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Medical Malpractice. It's All We Do. 206-443-8600

The Consent Form – Not A Waiver of Liability

Posted Monday, October 22, 2018 by Tyler Goldberg-Hoss

Invariably when handling a claim involving a surgical or other procedure error, folks listening to the claim want to know about the form the patient signed prior to the procedure. The form, which many of us know from signing ourselves, gives the doctor consent to perform the procedure, and alerts the patient to the possible risks to the surgery that the patient is undertaking.

In addition to the specific risks of the surgery in question, invariably there is a long list of other, more general ones. A recent example included “stroke, device failure, infection, nerve injury, blood clots, heart attack, allergic reactions, respiratory failure, kidney failure, bleeding, severe blood loss, and risks of blood transfusions.”

For some folks, once you sign the form and agree to let the surgeon perform the surgery, there’s no real recourse if something goes wrong. The question of whether the surgeon was negligent is less an issue, since the patient understood that bad things can happen. Unfortunately, a bad thing happened in this case. Tough luck. Leaving aside whether you can consent to malpractice (you can’t), the consent form is important enough to some folks to overcome a surgeon’s negligent actions.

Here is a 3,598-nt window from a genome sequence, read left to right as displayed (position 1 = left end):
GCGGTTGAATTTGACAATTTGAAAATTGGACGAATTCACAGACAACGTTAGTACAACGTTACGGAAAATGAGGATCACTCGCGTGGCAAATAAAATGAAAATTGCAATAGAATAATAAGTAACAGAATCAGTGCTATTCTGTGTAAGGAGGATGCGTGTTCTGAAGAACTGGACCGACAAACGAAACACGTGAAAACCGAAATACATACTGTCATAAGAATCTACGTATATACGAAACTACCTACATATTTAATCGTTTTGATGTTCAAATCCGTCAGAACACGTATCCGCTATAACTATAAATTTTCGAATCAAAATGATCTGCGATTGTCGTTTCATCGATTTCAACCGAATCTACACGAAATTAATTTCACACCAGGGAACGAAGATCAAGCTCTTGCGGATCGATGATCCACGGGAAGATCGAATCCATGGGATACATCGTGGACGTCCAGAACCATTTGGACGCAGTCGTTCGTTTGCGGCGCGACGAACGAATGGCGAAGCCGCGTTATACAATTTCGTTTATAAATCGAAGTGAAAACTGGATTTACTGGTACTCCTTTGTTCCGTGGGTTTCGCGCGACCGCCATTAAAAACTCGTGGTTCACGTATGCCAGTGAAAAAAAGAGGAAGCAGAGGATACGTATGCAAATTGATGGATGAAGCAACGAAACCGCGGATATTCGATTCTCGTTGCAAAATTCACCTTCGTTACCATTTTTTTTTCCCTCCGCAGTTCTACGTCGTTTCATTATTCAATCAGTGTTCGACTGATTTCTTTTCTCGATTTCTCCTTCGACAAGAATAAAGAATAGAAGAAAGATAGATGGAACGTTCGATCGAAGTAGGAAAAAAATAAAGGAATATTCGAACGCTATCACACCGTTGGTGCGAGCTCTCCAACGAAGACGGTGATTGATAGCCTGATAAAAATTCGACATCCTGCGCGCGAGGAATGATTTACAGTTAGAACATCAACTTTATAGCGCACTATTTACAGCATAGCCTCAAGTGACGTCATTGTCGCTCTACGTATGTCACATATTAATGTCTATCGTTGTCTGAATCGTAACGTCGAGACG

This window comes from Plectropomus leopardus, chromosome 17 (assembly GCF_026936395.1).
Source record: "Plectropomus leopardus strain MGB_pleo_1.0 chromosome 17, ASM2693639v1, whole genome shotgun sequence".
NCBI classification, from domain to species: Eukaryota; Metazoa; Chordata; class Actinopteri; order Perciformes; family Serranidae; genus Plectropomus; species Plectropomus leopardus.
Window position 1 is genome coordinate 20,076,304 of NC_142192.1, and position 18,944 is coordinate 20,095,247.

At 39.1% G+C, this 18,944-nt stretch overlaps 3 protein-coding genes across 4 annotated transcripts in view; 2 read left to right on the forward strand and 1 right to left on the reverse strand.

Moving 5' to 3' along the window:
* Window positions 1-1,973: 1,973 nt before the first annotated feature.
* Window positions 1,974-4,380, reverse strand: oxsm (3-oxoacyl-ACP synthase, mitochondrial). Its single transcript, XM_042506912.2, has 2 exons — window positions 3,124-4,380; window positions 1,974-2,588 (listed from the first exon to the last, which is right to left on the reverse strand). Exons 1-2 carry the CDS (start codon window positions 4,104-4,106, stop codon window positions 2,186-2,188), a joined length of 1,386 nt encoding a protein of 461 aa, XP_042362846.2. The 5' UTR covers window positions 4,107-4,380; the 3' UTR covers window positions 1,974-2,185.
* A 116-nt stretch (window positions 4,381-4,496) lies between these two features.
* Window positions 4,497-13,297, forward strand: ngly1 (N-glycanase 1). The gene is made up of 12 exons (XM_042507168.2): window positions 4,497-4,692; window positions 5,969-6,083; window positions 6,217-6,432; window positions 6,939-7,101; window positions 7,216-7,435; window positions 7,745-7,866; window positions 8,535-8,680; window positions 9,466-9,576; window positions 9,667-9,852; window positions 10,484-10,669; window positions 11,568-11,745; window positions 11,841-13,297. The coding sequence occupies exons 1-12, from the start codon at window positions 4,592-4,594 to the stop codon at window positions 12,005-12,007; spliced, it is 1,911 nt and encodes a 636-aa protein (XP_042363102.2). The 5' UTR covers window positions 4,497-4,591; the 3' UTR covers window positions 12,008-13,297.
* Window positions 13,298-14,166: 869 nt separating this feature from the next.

But there are other times when the form doesn’t tell the whole story, such as when the patient has agreed to a surgery without a full, necessary understanding of what he or she is getting into. Because a surgeon must obtain a patient’s “Informed” consent, that includes more than just spelling out the risks.

In Washington, as in other jurisdictions, surgeons must not educate their patients on every possible risk that can occur, or every possible other treatment options. However, they must tell their patient about all “material facts” of the proposed surgeon, things that a reasonable patient would think is important.

And this can include not only things as risks, but also the possible alternatives to the proposed surgery, including other possible treatment options.

What if your condition can be treated by a procedure other than the one being proposed by the surgeon? What if it is similarly effective at treating your medical problem, and carries less risk? Would you want to know that before deciding on surgery?

Often times, surgeries are uneventful, no risks materialize, and outcomes are good. However there are some times when a surgery results in a very bad outcome. Looking back, the patient or her family questions whether surgery was such a good idea in the first place. In these circumstances, it may be that the consent process was inadequate, and a reasonable patient sitting in front of the surgeon would have made a different choice had she had all the necessary information.

The informed consent process, then, is not simply a form to put in front of a patient right before surgery. It is a process, including giving the patient all the necessary information to agree on the surgery. This is consistent with the doctrine of patient sovereignty: all patients of sound mind get to decide what is done to his or her own body.

Chemnick | Moen | Greenstreet
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